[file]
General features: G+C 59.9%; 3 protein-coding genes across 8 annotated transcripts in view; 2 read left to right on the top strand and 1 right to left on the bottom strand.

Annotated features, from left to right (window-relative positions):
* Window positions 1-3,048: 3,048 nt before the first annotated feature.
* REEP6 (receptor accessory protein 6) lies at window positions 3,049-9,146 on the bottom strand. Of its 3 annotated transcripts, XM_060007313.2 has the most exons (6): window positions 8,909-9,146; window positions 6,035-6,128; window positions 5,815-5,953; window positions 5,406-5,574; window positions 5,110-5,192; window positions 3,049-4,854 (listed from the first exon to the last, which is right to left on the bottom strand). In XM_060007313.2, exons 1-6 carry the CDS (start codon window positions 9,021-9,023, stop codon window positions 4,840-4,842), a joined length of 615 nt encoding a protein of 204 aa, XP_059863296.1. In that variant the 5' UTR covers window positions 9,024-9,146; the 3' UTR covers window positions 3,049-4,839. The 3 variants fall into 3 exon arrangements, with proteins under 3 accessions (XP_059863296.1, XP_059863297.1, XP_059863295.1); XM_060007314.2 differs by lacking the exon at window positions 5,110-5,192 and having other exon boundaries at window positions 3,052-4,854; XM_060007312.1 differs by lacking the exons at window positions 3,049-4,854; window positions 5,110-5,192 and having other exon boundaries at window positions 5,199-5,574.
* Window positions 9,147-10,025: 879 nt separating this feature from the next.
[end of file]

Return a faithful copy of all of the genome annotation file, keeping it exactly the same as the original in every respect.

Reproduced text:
General features: G+C 59.9%; 3 protein-coding genes across 8 annotated transcripts in view; 2 read left to right on the top strand and 1 right to left on the bottom strand.

Annotated features, from left to right (window-relative positions):
* Window positions 1-3,048: 3,048 nt before the first annotated feature.
* REEP6 (receptor accessory protein 6) lies at window positions 3,049-9,146 on the bottom strand. Of its 3 annotated transcripts, XM_060007313.2 has the most exons (6): window positions 8,909-9,146; window positions 6,035-6,128; window positions 5,815-5,953; window positions 5,406-5,574; window positions 5,110-5,192; window positions 3,049-4,854 (listed from the first exon to the last, which is right to left on the bottom strand). In XM_060007313.2, exons 1-6 carry the CDS (start codon window positions 9,021-9,023, stop codon window positions 4,840-4,842), a joined length of 615 nt encoding a protein of 204 aa, XP_059863296.1. In that variant the 5' UTR covers window positions 9,024-9,146; the 3' UTR covers window positions 3,049-4,839. The 3 variants fall into 3 exon arrangements, with proteins under 3 accessions (XP_059863296.1, XP_059863297.1, XP_059863295.1); XM_060007314.2 differs by lacking the exon at window positions 5,110-5,192 and having other exon boundaries at window positions 3,052-4,854; XM_060007312.1 differs by lacking the exons at window positions 3,049-4,854; window positions 5,110-5,192 and having other exon boundaries at window positions 5,199-5,574.
* Window positions 9,147-10,025: 879 nt separating this feature from the next.